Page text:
Abilene Donegan has many problems that need fixing, and to her way of thinking, Rio McCaine is just the man for the job. Having recently escaped from Apache renegades, Abbie wants Rio to help her track them down to rescue another woman, Harmony, who didnít get away. She also has her recently deceased fatherís former mistress living at the family home, and an amorous suitor who still wonít leave her alone even given the fact that she is now ďruined.Ē As I said, the girl has many problems. So she tracks down Rio and makes him an offer he canít refuse - marry her, help her out, and she will provide the funds to rescue his bankrupt family ranch.
Rio is half-Comanche and sickened to learn that his odious half brother ran their fatherís ranch into the ground. Heís more than hesitant to marry Abbie, but when she promises him the ranch back, heís more than willing to help. Besides, the spitfire redhead that broke into a saloon to track him down intrigues him. But all is not what it seems, especially since there is more to Abbieís story than she is letting Rio in on, and soon the secrets and lies are going to come busting right out into the open.
Books like Saddled always depress me - mainly because they could be very good books if it were not for the irritating actions of the characters. Abbie is the sort of romance heroine that sets my teeth on edge. The reader knows right from the start (this includes the back cover copy) that Abbie is not letting Rio in on the whole story. A heroine who lies more often than telling the truth makes her incredibly hard to trust - and I didnít trust Abbie for even the briefest moment.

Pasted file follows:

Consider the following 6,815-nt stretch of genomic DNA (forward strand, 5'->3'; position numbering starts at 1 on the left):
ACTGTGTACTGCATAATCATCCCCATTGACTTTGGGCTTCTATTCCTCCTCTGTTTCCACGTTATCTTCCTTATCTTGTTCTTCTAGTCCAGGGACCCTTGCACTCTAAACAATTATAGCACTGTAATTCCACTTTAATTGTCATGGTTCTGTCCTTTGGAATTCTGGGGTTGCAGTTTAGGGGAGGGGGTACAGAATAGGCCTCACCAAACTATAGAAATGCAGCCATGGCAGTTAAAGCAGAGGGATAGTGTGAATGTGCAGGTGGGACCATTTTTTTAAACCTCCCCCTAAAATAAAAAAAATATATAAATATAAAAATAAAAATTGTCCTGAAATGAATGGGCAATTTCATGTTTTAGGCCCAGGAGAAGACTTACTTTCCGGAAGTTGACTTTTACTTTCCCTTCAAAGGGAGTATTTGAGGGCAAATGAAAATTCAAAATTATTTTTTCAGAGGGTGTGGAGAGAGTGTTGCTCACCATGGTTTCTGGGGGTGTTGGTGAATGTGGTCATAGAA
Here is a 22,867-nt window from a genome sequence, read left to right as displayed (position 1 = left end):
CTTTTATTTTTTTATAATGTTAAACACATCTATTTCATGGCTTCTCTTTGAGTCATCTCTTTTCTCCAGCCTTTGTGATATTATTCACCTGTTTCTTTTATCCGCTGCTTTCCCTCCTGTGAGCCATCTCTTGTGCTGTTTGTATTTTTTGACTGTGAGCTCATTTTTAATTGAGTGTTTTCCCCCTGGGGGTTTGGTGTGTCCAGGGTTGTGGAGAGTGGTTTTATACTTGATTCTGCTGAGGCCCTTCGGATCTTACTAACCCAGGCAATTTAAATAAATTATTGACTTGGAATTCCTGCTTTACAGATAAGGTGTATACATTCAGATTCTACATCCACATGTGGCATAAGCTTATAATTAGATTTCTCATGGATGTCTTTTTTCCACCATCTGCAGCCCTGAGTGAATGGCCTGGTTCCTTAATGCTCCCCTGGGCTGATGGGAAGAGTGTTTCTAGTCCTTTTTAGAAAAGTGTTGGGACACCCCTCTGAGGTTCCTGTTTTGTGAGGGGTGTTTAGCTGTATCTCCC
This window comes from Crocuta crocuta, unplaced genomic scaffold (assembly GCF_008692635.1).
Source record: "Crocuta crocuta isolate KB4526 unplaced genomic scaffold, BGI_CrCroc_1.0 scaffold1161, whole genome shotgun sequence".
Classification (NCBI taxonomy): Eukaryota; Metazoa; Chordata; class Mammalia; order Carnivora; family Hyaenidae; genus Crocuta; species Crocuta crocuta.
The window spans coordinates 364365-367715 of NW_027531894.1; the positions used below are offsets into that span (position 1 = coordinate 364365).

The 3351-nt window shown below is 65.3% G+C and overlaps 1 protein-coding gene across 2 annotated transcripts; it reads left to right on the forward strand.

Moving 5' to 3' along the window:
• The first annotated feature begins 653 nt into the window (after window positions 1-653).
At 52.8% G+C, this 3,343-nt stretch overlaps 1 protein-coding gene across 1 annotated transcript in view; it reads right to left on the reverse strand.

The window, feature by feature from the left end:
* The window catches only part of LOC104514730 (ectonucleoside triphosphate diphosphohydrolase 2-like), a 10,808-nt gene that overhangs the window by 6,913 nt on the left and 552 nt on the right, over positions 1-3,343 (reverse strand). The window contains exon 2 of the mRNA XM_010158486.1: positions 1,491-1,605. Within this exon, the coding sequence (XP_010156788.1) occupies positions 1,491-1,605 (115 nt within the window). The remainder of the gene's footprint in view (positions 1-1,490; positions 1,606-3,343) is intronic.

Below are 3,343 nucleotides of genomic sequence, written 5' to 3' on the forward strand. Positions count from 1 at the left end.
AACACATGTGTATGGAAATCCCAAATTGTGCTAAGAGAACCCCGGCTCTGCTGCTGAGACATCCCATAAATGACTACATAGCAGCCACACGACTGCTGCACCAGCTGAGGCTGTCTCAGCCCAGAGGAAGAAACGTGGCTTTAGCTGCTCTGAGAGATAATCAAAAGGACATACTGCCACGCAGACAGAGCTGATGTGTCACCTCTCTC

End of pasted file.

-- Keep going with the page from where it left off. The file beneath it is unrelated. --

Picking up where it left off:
Rio is almost as equally as irritating as he knows that Abbie isnít being completely honest with him. So what does the guy do? Does he refuse to move an inch until she spills her guts? Does he confront her with his suspicions? Golly, of course not! Why would he do that? Instead, he goes along with her, being led around by his trousers the whole way.
This brings us to the main issue plaguing Saddled - the lack of trust between Abbie and Rio. With so many lies and omissions, it is hard to cultivate the necessary loyalty and trust that a romantic couple must have for the reader to buy the fact that they are falling in love. By the time Rio and Abbie ride off into the sunset, I was very convinced of their lust, but didnít see how they could truly be in love given all the deception.
As I said, Saddled depressed me, if only for the fact that there are many well done aspects to the story. While I wanted to smack Abbie repeatedly for her lying, it was refreshing to finally read about a heroine who wasnít a lady and didnít make any apologies for it. Rio is interesting in the fact that he is still vulnerable about his fatherís rejection and his ďhalf-breed, bastardĒ birth.
This story is also very funny in parts. The opening chapter when Abbie sneaks into the saloon is very well done, with plenty of witty dialogue. This made all the lying and misunderstandings even more frustrating. If you are the type of reader who can overlook such shortcomings, and are on the lookout for funny historicals, Abbie and Rio may just be the couple for you. Readers who arenít as forgiving should steer clear.